- Vagueness of formulations of goals, objectives and activities, mentioned in the Strategy, their declarativeness, lack of target indicators.
The problems of practical implementation of the Strategy include:
- Lack of budgetary support;
- Non-obviousness of the thesis that the Arctic can turn into a leading resource base of the country in the foreseeable future, the available information on hydrocarbon and other mineral resources is based on forecast data and does not actually take into account the world market conjuncture;
- Overestimated expectations of the possibilities of the Northern Sea Route as a transnational sea way, in the absence of a developed and modern infrastructure providing risk minimization and stable security;
- extremely neglected state of the northern territories from the point of view of the habitat, lack of high-quality transport routes and communications, dilapidated housing stock, worn out communications, pollution of the Arctic zone with toxic and radioactive wastes.
In addition, it is necessary to single out another significant factor that has a negative impact on the implementation of the Arctic Strategy of the Russian Federation, namely, its sectoral nature. Three options were proposed to coordinate activities and overcome interdepartmental disagreements: the establishment of the Ministry for Arctic Affairs, the formation of a new Arctic Federal District or the establishment of a governmental commission on Arctic issues. Preference was given to the third option in early 2015 - the National Commission for the Development of the Arctic was established . The Commission included 79 persons, and Deputy Prime Minister of the Russian Federation Mr.Dmitry Rogozin was appointed its chairman. The first meeting was held on 14 April, 2015.
The principal tasks of the National Commission for the Development of the Arctic in accordance with the approved Regulations  are:
a) specification of the goals and objectives of the state policy of the Russian Federation in the Arctic in accordance with changes in the domestic political and foreign policy environment;
b) increase of the efficiency of programmes and projects for sustainable development of the Arctic zone of the Russian Federation;
c) coordination of activities of federal executive bodies, executive authorities of the subjects of the Russian Federation, local self-government bodies, other bodies and organizations.
In fact, another bureaucratic structure was established that was not empowered to implement strategic tasks in the Arctic region. The situation created aroused sharp criticism, primarily from the Council of Federation. At a joint meeting of the Presidium of the Arctic and Antarctic Expert Council under the Council of Federation and the National Commission for Arctic Development on 20 November, 2015, the Chair Mrs. V. Matvienko pointed out that the branch approach and the fragmentation of the regulatory legislation are typical for the legal regulation of the Arctic, emphasizing the need for approving an integrated federal law On the Development of the Arctic Zone of the Russian Federation. It was also stated that "in total, more than 500 normative legal acts are concerning the Arctic to a certain extent, of which about 50 remain valid from the Soviet times" .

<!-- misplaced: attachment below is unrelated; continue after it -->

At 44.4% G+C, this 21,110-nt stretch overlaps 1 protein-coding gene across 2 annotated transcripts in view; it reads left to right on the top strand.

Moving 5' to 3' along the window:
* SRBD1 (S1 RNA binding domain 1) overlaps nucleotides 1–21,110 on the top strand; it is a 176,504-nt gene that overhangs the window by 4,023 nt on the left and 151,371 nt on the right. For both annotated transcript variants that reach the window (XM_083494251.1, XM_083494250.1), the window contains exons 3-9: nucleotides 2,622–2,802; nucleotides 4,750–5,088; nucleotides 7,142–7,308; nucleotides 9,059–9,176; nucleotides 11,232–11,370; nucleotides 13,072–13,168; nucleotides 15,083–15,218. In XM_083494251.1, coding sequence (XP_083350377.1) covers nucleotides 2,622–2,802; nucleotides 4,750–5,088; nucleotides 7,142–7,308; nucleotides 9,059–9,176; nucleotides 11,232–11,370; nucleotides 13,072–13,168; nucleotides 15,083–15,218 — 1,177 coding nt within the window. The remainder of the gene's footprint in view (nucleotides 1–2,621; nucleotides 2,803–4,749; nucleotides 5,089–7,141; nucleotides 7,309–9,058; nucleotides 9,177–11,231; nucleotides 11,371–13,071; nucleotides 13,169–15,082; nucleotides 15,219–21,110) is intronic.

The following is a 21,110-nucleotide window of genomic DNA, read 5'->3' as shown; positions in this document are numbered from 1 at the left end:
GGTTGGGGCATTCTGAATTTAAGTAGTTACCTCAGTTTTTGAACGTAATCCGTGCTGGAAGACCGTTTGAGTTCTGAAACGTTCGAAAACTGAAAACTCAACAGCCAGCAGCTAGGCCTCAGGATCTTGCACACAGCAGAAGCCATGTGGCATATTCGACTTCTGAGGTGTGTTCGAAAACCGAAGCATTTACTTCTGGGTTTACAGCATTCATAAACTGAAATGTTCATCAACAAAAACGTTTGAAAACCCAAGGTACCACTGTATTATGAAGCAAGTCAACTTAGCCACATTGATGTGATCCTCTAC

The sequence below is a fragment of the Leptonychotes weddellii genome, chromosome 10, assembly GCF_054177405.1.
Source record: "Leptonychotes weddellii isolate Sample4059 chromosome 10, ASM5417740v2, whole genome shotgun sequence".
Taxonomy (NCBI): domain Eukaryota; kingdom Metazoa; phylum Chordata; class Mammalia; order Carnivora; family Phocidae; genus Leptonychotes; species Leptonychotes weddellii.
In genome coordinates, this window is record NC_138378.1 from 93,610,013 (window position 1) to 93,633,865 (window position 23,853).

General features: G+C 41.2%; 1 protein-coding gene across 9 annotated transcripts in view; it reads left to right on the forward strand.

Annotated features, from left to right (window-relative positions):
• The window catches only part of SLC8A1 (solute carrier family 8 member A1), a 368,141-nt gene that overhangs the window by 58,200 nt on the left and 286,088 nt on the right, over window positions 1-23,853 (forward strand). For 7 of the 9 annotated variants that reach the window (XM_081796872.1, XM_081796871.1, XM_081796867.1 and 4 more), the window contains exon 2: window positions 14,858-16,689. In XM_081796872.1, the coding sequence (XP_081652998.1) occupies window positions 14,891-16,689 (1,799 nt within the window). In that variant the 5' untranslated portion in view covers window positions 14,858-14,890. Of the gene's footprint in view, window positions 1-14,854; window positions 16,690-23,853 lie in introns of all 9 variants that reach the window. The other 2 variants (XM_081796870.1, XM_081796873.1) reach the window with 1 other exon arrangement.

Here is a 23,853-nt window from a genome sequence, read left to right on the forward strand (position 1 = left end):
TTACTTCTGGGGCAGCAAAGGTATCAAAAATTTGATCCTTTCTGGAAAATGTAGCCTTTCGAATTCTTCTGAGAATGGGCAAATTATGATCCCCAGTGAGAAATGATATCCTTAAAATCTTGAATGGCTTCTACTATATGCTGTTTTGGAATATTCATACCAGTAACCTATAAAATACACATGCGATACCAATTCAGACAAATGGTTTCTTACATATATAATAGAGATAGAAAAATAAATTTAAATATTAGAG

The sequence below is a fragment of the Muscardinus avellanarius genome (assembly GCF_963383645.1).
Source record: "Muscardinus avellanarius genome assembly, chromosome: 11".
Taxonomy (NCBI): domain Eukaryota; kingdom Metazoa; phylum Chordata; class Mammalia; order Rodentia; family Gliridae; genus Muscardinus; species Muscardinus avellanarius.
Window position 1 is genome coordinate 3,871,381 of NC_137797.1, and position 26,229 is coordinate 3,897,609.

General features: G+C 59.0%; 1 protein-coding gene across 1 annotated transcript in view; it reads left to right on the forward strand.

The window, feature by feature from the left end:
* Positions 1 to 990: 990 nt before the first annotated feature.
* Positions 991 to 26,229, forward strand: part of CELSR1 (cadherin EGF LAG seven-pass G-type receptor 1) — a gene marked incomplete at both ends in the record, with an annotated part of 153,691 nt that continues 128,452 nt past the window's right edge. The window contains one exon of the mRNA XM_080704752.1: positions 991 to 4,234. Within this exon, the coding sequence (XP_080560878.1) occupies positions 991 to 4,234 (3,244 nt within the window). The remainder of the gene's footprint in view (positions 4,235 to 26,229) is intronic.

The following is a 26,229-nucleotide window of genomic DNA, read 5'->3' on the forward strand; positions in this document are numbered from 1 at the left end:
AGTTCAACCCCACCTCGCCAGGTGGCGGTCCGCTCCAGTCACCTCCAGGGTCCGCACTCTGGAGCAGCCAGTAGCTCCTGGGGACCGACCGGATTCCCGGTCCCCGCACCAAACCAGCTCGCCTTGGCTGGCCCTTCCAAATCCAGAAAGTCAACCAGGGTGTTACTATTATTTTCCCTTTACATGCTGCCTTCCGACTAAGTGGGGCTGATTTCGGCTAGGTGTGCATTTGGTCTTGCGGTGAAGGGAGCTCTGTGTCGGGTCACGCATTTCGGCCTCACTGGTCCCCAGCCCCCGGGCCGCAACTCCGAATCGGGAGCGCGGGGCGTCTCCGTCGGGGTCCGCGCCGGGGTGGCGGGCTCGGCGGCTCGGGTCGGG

The law On the Development of the Arctic Zone of the Russian Federation  was drafted in accordance with the instructions of the Deputy Prime Minister of the Russian Federation Rogozin on 15 April, 2016. At the moment, the bill is still under modification. The plan for 2017 of the Arctic and Antarctic Council under the Council of Federation of the Russian Federation contains the consideration of the draft law in June this year.
The Ministry of Economic Development of Russia proposed a new mechanism for regional development of the Arctic territories - "support zones" - at a meeting of the Presidium of the National Commission for the Development of the Arctic in March, 2016. The contents of the project of support zones and, in particular, the identification of priority projects was considered at a joint meeting of the Maritime Board under the Government of the Russian Federation and the Presidium of the National Commission for Arctic Development under the guidance of Dmitry Rogozin, Deputy Chairman of the Government of the Russian Federation, Chairman of the Maritime Board under the Government of the Russian Federation on 24 May, 2016 in Arkhangelsk. In accordance with the proposals of the Ministry of Economic Development of the Russian Federation , it was suggested that only 17 priority projects should be considered out of 145 projects being implemented and planned in the Arctic zone. Those included, in particular, projects in the field of transport infrastructure development in the Arctic, establishment of “North Latitudinal Passage", the integrated development of the Murmansk transport hub and the construction of a seaport in the town of Sabetta. In the field of mining, the Yamal SPG project and the development of the Prirazlomnoye oil field are being implemented.